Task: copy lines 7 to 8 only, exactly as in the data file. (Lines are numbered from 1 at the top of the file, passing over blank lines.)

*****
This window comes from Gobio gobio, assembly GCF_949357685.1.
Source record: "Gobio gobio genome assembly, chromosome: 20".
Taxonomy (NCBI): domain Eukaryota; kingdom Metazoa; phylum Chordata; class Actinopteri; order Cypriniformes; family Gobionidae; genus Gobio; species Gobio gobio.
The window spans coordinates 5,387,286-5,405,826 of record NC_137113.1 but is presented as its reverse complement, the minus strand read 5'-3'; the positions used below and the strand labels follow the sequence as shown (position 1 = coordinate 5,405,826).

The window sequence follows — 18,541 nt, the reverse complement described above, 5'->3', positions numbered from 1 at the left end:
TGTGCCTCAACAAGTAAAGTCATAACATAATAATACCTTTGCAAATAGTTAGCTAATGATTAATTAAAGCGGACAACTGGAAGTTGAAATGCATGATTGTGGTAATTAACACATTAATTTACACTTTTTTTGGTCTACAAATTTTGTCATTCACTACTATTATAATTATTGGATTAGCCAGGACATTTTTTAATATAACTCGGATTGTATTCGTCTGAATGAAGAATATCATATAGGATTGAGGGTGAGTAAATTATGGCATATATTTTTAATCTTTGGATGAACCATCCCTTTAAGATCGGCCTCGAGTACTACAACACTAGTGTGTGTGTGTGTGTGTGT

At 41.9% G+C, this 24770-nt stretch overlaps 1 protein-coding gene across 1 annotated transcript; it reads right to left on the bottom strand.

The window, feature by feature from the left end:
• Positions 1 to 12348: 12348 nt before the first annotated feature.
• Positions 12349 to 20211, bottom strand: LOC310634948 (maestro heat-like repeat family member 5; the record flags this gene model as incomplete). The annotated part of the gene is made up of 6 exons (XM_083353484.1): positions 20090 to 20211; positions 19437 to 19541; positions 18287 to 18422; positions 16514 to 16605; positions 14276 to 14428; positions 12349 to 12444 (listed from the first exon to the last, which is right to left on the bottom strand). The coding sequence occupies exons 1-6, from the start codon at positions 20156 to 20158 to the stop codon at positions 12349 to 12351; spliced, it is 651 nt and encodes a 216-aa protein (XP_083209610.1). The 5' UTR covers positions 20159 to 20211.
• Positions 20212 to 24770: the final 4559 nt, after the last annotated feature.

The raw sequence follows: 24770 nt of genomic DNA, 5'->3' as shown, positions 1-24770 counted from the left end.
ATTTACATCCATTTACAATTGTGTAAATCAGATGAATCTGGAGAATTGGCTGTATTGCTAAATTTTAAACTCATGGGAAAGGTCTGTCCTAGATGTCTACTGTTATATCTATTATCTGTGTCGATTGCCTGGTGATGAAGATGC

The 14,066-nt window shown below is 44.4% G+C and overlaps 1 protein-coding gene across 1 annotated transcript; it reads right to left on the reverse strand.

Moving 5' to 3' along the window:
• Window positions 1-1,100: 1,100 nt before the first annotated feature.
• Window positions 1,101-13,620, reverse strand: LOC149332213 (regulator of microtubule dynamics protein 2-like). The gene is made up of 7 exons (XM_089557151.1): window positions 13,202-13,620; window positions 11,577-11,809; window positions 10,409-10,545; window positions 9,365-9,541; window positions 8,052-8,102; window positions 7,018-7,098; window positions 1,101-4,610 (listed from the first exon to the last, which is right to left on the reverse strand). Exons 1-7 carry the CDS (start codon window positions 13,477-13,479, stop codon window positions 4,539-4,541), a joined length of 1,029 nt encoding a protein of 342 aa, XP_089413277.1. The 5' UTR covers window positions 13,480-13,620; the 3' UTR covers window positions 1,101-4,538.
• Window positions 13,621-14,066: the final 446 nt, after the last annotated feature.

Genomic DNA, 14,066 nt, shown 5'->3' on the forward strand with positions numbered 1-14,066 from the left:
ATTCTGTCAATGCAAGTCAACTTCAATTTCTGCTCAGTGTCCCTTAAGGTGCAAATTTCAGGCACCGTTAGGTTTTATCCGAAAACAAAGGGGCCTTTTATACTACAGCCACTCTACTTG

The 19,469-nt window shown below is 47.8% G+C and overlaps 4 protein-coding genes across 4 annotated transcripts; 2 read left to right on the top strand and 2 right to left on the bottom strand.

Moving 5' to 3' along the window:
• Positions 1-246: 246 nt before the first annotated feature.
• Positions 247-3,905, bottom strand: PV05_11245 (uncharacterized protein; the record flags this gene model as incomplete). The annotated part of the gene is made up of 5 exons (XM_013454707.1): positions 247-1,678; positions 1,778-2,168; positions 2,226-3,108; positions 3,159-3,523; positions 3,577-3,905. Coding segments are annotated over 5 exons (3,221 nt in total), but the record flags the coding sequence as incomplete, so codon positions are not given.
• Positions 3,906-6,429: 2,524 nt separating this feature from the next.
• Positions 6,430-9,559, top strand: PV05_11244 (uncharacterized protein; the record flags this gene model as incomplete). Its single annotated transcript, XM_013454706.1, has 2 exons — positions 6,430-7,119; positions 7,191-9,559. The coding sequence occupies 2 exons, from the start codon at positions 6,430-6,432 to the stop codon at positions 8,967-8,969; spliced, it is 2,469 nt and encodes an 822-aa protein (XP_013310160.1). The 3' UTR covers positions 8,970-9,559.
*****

At 41.9% G+C, this 24770-nt stretch overlaps 1 protein-coding gene across 1 annotated transcript; it reads right to left on the bottom strand.

The window, feature by feature from the left end: